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  3. you ever been to lil' old England? It's all mediaeval castles and roman forts where I live. You'd love it :) A free holiday! I can picture you working in a 14th century water mill. I'm not even sure what equipment is there but it's cheap enough to buy second hand. Infact there is a liquidation sale about to happen in the next week or so. As I said it's more geared up to tourists rather than a fully working mill - more educational. Possibly why they're interested in me - apart from my incredible bread making skills.....ahem. I used to work big organic kitchen gardens and glasshouses owned by the aristocracy and regularly gave talks to assembled ranks of UK peerages - Dukes, Duchesses and the like...........how to grow an organic carrot lol I've also worked with kids a lot as a wild life ranger in the Outer Hebrides ( never take a group of 40 girl guides on a woodland walk - I was lucky to escape with my life) and wrote the weekly gardening column and presented a radio prog on organic gardening. I have a face for radio. Just need to hone my sour dough bread making skills. Seriously though, if you're feeling adventurous............................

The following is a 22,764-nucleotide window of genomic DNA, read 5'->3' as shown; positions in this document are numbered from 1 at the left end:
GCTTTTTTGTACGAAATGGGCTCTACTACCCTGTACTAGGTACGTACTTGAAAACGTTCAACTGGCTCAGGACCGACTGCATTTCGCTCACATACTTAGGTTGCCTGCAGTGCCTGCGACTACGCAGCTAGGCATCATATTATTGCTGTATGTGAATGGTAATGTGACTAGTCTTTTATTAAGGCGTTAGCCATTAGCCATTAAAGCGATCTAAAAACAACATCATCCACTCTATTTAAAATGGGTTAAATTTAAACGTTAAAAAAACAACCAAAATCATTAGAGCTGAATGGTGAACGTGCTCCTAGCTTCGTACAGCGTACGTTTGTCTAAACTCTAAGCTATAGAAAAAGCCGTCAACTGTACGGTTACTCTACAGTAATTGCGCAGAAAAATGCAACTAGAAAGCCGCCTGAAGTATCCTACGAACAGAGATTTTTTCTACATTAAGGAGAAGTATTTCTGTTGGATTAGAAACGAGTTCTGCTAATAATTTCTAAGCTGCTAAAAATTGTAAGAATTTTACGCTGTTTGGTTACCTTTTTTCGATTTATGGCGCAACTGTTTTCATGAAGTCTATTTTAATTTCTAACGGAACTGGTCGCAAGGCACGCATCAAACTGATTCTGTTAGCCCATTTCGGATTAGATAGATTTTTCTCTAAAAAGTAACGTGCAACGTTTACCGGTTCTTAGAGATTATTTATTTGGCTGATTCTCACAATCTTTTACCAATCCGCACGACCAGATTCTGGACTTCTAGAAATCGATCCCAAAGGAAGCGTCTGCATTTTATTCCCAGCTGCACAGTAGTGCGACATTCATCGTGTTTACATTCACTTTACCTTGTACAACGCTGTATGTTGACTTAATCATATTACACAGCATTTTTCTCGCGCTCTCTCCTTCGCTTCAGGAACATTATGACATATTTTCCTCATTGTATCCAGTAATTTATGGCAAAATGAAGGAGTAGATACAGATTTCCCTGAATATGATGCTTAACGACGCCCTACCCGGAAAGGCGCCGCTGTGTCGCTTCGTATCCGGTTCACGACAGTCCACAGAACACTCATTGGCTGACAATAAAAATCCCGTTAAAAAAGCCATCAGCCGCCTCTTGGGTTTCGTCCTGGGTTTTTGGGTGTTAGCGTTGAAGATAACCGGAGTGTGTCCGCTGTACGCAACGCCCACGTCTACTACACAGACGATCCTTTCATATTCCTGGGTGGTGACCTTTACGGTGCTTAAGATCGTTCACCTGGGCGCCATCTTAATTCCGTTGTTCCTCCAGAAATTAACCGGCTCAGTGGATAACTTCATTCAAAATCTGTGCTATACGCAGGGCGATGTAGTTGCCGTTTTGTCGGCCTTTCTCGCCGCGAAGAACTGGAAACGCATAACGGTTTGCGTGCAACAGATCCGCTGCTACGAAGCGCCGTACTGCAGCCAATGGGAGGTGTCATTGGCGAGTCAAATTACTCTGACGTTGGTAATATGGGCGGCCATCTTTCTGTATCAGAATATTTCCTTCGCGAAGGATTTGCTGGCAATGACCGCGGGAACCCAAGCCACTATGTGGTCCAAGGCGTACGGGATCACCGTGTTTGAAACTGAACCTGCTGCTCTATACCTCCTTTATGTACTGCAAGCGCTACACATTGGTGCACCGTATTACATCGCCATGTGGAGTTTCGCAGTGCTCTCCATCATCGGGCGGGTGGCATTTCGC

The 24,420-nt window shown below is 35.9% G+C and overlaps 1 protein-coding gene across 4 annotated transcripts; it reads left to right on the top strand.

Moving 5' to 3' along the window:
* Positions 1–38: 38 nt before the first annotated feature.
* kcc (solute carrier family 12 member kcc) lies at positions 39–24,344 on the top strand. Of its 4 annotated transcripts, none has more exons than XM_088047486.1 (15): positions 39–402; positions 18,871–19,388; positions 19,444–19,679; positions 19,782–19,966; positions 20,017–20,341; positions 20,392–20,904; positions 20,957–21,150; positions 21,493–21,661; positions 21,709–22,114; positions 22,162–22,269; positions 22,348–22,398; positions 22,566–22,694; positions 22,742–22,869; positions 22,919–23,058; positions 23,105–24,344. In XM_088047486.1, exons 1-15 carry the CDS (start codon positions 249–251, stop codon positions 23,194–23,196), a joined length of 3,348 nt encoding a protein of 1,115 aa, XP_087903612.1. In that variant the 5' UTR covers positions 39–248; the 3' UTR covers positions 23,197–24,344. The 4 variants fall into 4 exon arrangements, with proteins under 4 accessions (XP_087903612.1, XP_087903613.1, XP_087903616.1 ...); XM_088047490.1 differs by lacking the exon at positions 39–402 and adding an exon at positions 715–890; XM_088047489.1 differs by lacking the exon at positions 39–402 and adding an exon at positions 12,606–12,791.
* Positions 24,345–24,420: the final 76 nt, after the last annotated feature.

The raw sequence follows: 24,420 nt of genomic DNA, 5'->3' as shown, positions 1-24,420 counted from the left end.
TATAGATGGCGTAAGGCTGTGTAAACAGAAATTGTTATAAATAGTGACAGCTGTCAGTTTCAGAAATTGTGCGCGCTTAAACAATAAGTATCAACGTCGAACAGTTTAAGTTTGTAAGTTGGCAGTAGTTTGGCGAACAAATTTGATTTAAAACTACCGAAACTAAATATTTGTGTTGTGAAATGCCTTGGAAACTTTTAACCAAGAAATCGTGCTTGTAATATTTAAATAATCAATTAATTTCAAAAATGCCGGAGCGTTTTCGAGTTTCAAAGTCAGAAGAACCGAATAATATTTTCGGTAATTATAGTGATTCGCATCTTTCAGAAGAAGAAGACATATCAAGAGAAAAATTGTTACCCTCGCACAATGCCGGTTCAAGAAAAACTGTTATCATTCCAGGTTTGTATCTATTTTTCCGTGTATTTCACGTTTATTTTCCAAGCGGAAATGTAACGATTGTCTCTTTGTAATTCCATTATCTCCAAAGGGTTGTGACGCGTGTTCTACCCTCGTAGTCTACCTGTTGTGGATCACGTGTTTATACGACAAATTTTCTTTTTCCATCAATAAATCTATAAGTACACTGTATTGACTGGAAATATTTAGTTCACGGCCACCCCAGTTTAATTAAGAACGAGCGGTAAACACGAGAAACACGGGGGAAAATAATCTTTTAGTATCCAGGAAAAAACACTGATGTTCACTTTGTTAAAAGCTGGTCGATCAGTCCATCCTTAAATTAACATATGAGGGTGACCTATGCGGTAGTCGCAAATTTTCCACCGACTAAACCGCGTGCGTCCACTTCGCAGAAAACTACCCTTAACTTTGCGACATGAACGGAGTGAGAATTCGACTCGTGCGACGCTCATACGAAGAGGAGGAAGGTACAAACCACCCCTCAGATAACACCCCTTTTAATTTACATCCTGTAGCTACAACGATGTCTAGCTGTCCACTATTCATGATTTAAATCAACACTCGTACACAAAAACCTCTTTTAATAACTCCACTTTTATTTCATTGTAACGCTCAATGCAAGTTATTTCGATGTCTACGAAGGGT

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  4. Hi. New reader (and baker) here. This looks terrific, and really tasty. I need to try this! But, not sure I will be successful in finding green garlic where I live. Would you have any thoughts on what (or whether) might make a reasonable substitute? Love the blog, and thanks in advance.

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    1. Hm. Try one of my green onion loaves. You can find a formula for it on my Tartine Bread Experiment blog :) Or, there is the roasted garlic bread on this blog which is also fabulous.

      France

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  5. Wou, looks fabulous.I would have question related to the basic technique. I would like to rattade the dough in the balk for overnight. Is it possible without turns? Any advice or exoerience how to replace the bulk turns? Thank you!

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  6. Hi, it looks great. I would have a general question. How can I make the bulk fermantation overnight without turns? Do you have any experience? Giving a second third shaping would replace the bulk turns? Thank you in advance for your thoughts!

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    Replies
    1. i've never done a bulk overnight fermentation. and i don't think that multiple shapings replace bulk fermentation/turns. that's a whole different process that organizes the gluten strands over the duration of bulk. shaping simply shapes.